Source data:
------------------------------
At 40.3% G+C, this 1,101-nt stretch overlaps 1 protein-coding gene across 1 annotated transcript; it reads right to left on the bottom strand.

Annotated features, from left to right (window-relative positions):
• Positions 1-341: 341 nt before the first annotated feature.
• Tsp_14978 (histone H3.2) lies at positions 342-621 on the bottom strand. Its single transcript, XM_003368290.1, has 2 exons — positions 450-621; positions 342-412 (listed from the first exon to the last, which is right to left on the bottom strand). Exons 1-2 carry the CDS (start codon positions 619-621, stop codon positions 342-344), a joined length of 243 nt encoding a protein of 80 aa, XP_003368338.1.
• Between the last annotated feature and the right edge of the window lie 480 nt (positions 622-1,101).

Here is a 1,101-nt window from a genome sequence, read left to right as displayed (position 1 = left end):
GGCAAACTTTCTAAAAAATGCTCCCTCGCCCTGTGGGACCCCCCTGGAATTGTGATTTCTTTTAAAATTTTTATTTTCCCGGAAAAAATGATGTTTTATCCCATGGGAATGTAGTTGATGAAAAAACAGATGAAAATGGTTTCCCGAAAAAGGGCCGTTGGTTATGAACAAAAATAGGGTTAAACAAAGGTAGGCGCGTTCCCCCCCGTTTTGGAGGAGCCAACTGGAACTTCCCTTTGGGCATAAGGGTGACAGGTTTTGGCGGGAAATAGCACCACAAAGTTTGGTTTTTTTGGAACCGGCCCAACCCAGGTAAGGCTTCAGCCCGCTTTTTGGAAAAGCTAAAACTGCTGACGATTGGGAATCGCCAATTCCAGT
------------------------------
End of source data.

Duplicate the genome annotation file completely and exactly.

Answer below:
At 40.3% G+C, this 1,101-nt stretch overlaps 1 protein-coding gene across 1 annotated transcript; it reads right to left on the bottom strand.

Annotated features, from left to right (window-relative positions):
• Positions 1-341: 341 nt before the first annotated feature.
• Tsp_14978 (histone H3.2) lies at positions 342-621 on the bottom strand. Its single transcript, XM_003368290.1, has 2 exons — positions 450-621; positions 342-412 (listed from the first exon to the last, which is right to left on the bottom strand). Exons 1-2 carry the CDS (start codon positions 619-621, stop codon positions 342-344), a joined length of 243 nt encoding a protein of 80 aa, XP_003368338.1.
• Between the last annotated feature and the right edge of the window lie 480 nt (positions 622-1,101).

Here is a 1,101-nt window from a genome sequence, read left to right as displayed (position 1 = left end):
GGCAAACTTTCTAAAAAATGCTCCCTCGCCCTGTGGGACCCCCCTGGAATTGTGATTTCTTTTAAAATTTTTATTTTCCCGGAAAAAATGATGTTTTATCCCATGGGAATGTAGTTGATGAAAAAACAGATGAAAATGGTTTCCCGAAAAAGGGCCGTTGGTTATGAACAAAAATAGGGTTAAACAAAGGTAGGCGCGTTCCCCCCCGTTTTGGAGGAGCCAACTGGAACTTCCCTTTGGGCATAAGGGTGACAGGTTTTGGCGGGAAATAGCACCACAAAGTTTGGTTTTTTTGGAACCGGCCCAACCCAGGTAAGGCTTCAGCCCGCTTTTTGGAAAAGCTAAAACTGCTGACGATTGGGAATCGCCAATTCCAGT